Museveni okayed Crane Bank closure, says Mutebile

The Bank of Uganda Governor, Mr Emmanuel Tumusiime-Mutebile. Photo by Abubaker Lubowa

What you need to know:

In the Sunday interview, Mr Mutebile said they discovered “too late” that Mr “Ruparelia had been involved in fraud, for lack of a better word, involving theft of depositors’ money”.

KAMPALA. The Bank of Uganda Governor, Mr Emmanuel Tumusiime-Mutebile, has revealed that President Museveni gave the “go ahead” to close Crane Bank whose management the central bank took over last October due to its under-capitalisation.
“You would be mad to do such a thing (closing a bank) without briefing him (the President) on such an important action. He (Museveni) said ‘go ahead’,” the governor told this newspaper in an interview on Sunday.

Crane Bank, which a forensic audit later found was wholly owned by businessman Sudhir Ruparelia, was Uganda’s fourth-largest commercial bank by the time of its dramatic collapse.
The central bank sold some of its assets and liabilities to dfcu Bank, but remained with the other liabilities the buyer could not take, and these developments culminated in Crane Bank and BoU jointly suing Mr Ruparelia.

The latter is yet to file his defence, although this newspaper understands that there are ongoing frantic informal efforts to delay the case, if not circumvent it altogether.
In the Sunday interview, Mr Mutebile said they discovered “too late” that Mr “Ruparelia had been involved in fraud, for lack of a better word, involving theft of depositors’ money”.
The BoU Governor said he was “sorry” and would take responsibility for “what went wrong” but added that “I am not criminally culpable”.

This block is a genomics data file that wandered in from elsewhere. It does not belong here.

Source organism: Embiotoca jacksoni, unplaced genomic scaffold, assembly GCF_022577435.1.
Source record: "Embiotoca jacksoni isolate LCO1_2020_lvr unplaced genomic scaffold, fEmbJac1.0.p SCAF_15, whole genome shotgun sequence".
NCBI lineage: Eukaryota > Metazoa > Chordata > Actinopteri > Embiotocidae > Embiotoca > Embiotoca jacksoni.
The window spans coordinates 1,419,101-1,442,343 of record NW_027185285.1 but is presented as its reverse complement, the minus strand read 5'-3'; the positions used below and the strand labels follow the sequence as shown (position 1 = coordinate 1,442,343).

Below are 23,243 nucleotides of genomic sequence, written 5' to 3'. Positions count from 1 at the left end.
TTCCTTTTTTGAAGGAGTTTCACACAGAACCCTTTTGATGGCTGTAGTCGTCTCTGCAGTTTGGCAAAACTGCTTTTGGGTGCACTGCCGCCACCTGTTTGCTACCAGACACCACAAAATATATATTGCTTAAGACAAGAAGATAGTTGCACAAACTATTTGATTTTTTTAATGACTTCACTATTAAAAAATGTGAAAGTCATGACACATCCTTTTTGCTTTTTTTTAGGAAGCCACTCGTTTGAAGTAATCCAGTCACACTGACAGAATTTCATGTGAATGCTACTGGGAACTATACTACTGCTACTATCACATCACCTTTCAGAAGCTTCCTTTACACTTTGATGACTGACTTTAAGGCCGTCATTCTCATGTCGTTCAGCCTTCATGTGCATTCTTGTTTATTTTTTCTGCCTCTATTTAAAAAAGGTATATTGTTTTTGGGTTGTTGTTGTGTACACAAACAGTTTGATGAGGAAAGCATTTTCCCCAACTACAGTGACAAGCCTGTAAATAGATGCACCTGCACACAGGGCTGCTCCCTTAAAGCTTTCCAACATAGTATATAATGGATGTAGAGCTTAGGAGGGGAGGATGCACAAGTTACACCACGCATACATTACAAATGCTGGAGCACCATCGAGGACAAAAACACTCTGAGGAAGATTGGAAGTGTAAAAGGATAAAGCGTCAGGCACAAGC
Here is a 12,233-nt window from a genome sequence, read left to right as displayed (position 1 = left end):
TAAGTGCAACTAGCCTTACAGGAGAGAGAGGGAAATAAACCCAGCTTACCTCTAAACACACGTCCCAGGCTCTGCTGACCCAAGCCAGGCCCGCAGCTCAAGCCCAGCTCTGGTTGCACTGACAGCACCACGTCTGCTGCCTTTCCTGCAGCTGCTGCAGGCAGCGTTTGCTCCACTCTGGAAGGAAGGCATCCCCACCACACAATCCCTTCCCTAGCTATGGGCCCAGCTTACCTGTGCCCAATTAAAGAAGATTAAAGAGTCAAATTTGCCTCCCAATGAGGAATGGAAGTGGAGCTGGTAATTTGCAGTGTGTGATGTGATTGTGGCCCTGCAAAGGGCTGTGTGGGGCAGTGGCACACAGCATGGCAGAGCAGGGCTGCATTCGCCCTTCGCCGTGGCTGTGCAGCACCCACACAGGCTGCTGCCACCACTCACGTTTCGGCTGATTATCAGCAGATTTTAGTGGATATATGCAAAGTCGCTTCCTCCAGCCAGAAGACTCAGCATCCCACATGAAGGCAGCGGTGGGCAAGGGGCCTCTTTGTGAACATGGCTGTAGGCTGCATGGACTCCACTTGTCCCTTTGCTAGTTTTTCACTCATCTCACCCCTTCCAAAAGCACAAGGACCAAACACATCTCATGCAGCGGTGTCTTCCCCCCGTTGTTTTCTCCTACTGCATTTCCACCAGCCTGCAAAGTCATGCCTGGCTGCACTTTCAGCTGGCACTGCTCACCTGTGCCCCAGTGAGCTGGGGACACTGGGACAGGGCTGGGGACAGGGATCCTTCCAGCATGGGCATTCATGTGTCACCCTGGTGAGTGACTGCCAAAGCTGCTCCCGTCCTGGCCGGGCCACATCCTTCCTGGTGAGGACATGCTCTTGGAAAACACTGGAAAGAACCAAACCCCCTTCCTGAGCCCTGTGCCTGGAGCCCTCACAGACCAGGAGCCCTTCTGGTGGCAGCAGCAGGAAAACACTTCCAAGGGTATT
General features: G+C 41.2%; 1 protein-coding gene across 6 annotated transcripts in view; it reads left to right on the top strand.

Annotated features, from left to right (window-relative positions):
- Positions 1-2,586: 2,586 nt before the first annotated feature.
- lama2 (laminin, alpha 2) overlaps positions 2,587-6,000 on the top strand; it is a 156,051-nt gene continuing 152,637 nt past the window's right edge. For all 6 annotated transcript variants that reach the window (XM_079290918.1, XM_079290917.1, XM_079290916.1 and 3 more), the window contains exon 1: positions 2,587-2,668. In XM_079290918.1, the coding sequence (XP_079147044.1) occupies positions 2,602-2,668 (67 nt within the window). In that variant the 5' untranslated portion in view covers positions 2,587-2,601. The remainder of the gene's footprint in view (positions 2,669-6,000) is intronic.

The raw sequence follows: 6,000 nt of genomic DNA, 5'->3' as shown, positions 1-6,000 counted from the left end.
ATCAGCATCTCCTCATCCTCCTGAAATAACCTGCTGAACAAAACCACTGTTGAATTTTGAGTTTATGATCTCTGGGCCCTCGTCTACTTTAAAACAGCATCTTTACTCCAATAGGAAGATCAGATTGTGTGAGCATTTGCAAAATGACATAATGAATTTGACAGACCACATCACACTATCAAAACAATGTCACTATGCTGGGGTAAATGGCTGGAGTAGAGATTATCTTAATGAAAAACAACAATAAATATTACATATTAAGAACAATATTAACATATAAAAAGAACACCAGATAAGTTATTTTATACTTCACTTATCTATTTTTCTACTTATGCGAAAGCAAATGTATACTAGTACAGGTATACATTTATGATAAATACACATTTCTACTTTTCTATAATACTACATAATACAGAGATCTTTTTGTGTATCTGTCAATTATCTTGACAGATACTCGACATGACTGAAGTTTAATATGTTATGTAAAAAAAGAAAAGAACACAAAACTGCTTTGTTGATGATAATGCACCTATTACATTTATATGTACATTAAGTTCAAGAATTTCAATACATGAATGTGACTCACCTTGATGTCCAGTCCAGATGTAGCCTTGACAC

Asked who then is criminally culpable, he replied: “Ask the [BoU] Executive Director for Supervision [Ms Justine Bagyenda]”.
We were unable to reach Ms Bagyenda by press time.
Mr Mutebile declined to discuss if he had spoken to Ms Bagyenda about a supervision lapse that threatened to endanger Uganda’s entire financial sector. He said a decision about whether or not to shake up the central bank staff would depend on the outcome of the court process.

The BoU Governor said the internal fraud at Crane Bank was “well hidden”, explaining delays in detecting it, and he described as “nonsense” suggestion that the bank was too powerful and politically explosive for them to handle.

See full interview below.

Interview. On July 10, the media reported that Bank of Uganda which closed and sold Crane Bank in 2016 to dfcu Bank had sued its former proprietor Sudhir Ruparelia and his Meera Investments. In the suit still pending before the High Court, the central bank is seeking to recover Shs400 billion Mr Ruparelia allegedly stole from Crane Bank. BoU Governor Emmanuel Tumusiime-Mutebile, in this interview with Daily Monitor’s Ivan Okuda, opens up on the crisis.

The question on the lips of many Ugandans is, where was Bank of Uganda when the mess at Crane Bank Ltd happened?
We discovered too late that Sudhir Ruparelia had been involved in fraud, for lack of a better word, involving theft of depositors’ money.

How too late was this?
Recently. Late last year.

BoU licensed this bank in 1995 and for that long you only realised last year that something was amiss?
We had to have a forensic audit first which went behind the audits performed by the former auditors.

What did the forensic audit unearth?
It found out, among others, that some of the claimed shareholders were not shareholders and the bank was owned by Sudhir almost 100 per cent. As a result of that forensic audit, one of the claimed shareholders Kantaria paid $8 million.

Where and to who was this money paid?
It was paid by Kantaria to Bank of Uganda. I can always check the account to which it was paid and get back to you but it was paid to BoU.

You (BoU) have been sued by NBC, businessman Amos Nzeyi and another citizen for gross statutory negligence and collusion.
How could we have colluded if we didn’t know what was happening? How could we have been negligent if we didn’t know what was happening?